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On Thu, Mar 02, 2000 at 04:23:28PM -0500, Rebecca S. Guenther wrote:
> To ISO 639/JAC:
>
> We had a meeting here at the Library of Congress of catalogers who are
> applying the language codes, and the difficulty of applying the three
> Norwegian codes was made clear.  It was felt that at least in the U.S.
> and probably most places outside of Norway those applying the codes may
> not have the expertise to be able to determine and it may not be
> desirable for searching and retrieval purposes to make such fine
> distinctions. There is also the problem that there exists two forms of the
> language, one based on Danish and one on Old Norse (this taken from
> Havard's ISO/DIS 639-l Annex C), while there are now 3 codes. As Havard
> stated at our meeting, this is a national rather than international need,
> although all of these codes are needed in Norway.
>
> This is a case that is bound to come up time and time again in this
> standard, when local needs conflict with international needs.  Those of us
> maintaining large bibliographic databases and producing large numbers of
> records may not be able to or want to make the fine distinctions that
> might be made in the countries where the language is spoken.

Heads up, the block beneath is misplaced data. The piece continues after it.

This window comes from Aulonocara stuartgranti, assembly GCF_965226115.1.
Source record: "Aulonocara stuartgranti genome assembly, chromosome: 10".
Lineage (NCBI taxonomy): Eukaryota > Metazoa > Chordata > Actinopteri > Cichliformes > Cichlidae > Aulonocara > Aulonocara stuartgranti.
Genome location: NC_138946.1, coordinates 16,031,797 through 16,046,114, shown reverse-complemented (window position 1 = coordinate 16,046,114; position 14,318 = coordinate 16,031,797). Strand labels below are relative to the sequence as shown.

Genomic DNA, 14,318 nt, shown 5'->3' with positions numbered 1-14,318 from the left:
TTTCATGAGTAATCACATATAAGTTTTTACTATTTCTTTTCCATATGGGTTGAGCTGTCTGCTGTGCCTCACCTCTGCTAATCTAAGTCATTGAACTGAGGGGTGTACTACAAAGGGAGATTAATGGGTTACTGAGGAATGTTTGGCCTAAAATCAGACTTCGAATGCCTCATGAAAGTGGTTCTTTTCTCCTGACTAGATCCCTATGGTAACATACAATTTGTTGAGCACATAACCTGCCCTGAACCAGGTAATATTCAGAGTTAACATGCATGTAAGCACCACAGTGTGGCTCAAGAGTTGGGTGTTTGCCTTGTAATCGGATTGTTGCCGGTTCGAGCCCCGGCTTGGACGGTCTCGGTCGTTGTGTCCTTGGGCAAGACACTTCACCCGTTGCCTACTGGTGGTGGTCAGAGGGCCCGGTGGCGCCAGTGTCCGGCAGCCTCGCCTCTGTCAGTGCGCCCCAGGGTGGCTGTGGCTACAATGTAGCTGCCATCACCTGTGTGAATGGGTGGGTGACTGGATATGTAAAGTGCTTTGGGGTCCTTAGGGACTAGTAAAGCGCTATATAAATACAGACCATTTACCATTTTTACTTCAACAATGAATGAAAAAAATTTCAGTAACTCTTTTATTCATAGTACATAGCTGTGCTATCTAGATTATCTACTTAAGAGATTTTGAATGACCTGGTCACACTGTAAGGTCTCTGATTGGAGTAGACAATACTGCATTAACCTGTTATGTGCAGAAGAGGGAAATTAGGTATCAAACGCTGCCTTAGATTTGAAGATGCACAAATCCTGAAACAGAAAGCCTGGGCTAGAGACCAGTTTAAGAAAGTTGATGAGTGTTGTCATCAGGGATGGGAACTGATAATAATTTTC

I am a bit puzzled abuut this lack of expertise in LC.
The difference between bokmål and nynorsk are quite distinctive.
There are a number of significant difeferences, eg the
pronomen for first singularis, ("I" in en) is "jeg" in
bokmål and "ek" in nynorsk. words like "what" "how" are quite
different, "hva" in nb, "kva, "kvorleis" in nn.
It is much harder  to tell the difference between Bokmål
and Danish in a writen text. How do your experts at LC do this
distinction?

I am a native Danish, and to me Bokmål is easy to understand,
while nynorsk can be a real pain. The difference is much
bigger than beteween American and English English.
They are two different languages, as far as I can tell,
and nynorsk is actually from another branch of Scandinavian
namely Old Norse, while bokmål is in the family together
with Swedish and Danish. You should rather propose that
Danish, Swedish and Bokmål be one language, than Bokmål
and Nynorsk to be one.

In short, I think what the JAC did was the right decision.
Nynorsk has more than 1 mill native speakers, in a highly
industrialized community, and it is very distinct from Bokmål.

Keld Simonsen